Alabama law-enforcement officials became aware of the photos at badpuppy.com in 1997, not long before Governor Fob James appointed Pryor attorney general. An investigation ensued, and multiple officials familiar with that process have told Legal Schnauzer that the photos are, in fact, of the Bill Pryor who now sits on the U.S. Eleventh Circuit Court of Appeals. Sources say the photos were taken while Pryor was a student at Northeast Louisiana University (now University of Louisiana Monroe) from 1980 to 1984.

Legal Schnauzer contacted Judge Pryor last Friday via e-mail, seeking an interview about the photographs and their possible implications for his role on the federal bench. Pryor responded as follows:

I have nothing to say to you except that these accusations are totally false. Do not contact me again. Bill Pryor.

I replied by reminding Pryor that these were not "accusations"; they were photographs where multiple sources had identified him as the subject.  Pryor still was not willing to grant an interview on the subject:

This is the last time I will respond to you. Those photos are not of me. Do not contact me again. Bill Pryor

If the photos were not of Pryor, wouldn't it be easy for the judge to invite an inquisitive reporter to his office at the Hugo Black Courthouse in downtown Birmingham, lay out several family photos of himself from the undergrad days, show that he didn't look then like the young man in the photo (with a noticeable erection), and put the story to bed? That would seem like an easy way to handle it. But Pryor never has done that.

Instead, the story was picked up by Above the Law, the nation's No. 1 legal blog, plus dozens of other blogs and news sites. When other journalists sent queries to Pryor, he responded by having a former law clerk send out a canned statement.

Perhaps most troubling of all is reports that the secrets in Pryor's past actually helped his judicial career--that he was nominated to the bench so he would be vulnerable to blackmail, ensuring that he would steer cases to outcomes favorable to conservative interests. Here's how we described it in a December 2014 post:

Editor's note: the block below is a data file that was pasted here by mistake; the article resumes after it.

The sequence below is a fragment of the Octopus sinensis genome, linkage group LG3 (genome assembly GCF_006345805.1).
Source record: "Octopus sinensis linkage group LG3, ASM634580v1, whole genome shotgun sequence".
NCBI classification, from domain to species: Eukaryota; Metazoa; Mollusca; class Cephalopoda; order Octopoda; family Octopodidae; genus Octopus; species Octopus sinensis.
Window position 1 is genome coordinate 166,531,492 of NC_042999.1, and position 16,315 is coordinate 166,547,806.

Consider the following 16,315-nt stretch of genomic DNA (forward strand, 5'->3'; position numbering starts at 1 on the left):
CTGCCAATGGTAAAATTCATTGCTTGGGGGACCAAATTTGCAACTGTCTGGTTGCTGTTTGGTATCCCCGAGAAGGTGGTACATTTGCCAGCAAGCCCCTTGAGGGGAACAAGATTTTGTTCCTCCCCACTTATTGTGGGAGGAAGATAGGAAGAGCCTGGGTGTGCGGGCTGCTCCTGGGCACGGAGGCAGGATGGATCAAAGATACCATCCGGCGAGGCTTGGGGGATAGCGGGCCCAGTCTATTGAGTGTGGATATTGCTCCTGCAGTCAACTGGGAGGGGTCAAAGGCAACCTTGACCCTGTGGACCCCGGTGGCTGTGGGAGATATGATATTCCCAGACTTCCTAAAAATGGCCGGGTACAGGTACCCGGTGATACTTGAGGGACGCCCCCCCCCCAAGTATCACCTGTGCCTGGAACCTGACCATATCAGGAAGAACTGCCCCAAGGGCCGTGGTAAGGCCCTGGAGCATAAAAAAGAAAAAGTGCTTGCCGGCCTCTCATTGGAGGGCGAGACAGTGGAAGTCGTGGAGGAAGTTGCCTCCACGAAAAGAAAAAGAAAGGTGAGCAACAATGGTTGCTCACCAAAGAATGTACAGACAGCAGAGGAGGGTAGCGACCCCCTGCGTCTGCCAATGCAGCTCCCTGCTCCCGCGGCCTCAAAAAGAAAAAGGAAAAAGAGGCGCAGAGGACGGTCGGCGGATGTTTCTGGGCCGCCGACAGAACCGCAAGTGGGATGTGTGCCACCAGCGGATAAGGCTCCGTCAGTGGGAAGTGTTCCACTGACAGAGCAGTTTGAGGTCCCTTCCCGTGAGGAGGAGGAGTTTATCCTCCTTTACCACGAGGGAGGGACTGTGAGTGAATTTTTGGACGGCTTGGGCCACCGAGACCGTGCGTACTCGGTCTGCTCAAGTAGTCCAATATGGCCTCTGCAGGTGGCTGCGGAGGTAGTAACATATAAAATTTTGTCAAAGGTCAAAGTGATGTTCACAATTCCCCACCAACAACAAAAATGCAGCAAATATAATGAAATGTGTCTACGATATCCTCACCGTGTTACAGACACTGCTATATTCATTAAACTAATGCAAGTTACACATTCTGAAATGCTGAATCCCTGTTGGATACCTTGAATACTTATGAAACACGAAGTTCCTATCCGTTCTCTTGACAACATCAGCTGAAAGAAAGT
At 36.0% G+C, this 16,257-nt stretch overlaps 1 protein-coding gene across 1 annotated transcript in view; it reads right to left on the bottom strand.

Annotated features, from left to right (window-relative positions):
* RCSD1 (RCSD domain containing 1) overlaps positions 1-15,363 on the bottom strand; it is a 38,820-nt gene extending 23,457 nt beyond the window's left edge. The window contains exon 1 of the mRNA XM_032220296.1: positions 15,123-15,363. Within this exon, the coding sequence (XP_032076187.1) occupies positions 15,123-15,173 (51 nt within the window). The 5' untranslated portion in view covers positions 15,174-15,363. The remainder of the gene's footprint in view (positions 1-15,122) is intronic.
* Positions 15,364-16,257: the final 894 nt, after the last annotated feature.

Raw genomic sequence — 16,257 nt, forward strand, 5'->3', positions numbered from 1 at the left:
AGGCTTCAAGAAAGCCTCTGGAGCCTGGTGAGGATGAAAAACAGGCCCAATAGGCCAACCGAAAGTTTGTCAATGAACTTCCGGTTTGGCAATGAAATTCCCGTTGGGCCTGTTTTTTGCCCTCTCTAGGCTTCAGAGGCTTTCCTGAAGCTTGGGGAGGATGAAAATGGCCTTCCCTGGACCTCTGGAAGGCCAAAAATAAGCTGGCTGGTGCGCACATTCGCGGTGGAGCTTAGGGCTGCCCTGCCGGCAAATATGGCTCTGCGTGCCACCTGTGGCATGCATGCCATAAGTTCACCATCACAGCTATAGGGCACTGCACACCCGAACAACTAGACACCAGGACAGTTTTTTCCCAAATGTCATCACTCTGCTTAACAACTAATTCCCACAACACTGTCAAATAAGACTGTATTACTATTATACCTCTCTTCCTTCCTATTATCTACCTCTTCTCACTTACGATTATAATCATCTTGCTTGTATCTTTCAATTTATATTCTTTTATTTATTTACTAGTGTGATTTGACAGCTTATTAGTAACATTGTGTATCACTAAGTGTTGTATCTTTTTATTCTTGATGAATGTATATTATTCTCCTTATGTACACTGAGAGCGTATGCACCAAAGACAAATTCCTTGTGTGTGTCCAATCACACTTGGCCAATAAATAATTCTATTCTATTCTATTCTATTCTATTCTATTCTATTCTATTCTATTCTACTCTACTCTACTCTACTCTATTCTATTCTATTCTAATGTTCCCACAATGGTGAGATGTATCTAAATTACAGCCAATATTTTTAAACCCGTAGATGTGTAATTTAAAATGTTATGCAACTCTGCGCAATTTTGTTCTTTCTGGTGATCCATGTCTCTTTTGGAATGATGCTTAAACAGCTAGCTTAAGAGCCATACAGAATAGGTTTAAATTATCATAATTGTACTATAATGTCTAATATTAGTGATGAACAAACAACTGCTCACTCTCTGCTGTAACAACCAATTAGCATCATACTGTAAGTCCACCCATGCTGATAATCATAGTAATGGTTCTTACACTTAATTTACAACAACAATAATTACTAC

In fact, our sources say conservative forces pushed George W. Bush to make the appointment not because of any legal expertise on Pryor's part, but because his secrets make him controllable. [Journalist Wayne] Madsen calls Pryor a "gatekeeper" for Republican interests. Others have called him a "fixer," that he protects Karl Rove's agenda on the bench. Rove once served as Pryor's campaign manager in a race for Alabama attorney general.

Either way, Pryor appears to be a judge of dubious integrity.

Is this a sensitive topic in Alabama conservative circles? Well, roughly one week after I broke the Pryor/gay porn story, Shelby County deputies started showing up on our property (two and three at a time, in multiple vehicles), banging on doors and looking in our windows, even shining lights in our windows at dark. Less than one month after that, deputies broke into our basement garage as I was pulling our car in, assaulted me, doused me with pepper spray (while never showing a warrant, stating they had a warrant, or stating their reasons for being there) and hauled me to jail for a five-month stay. I probably would still be in jail (or dead) if my wife, Carol, had not managed to avoid being abducted (they were trying to arrest her, too) and was able to get word out about my arrest to the press.

WizardBoy photo gallery,
including Bill Pryor
(From badpuppy.com)
My incarceration received national and international news coverage. Substantial evidence suggests a group of right-wing bloggers, led by Ali Akbar and largely funded by GOP mega-donor Foster Friess, played a role in my arrest, which really was a state-sanctioned kidnapping.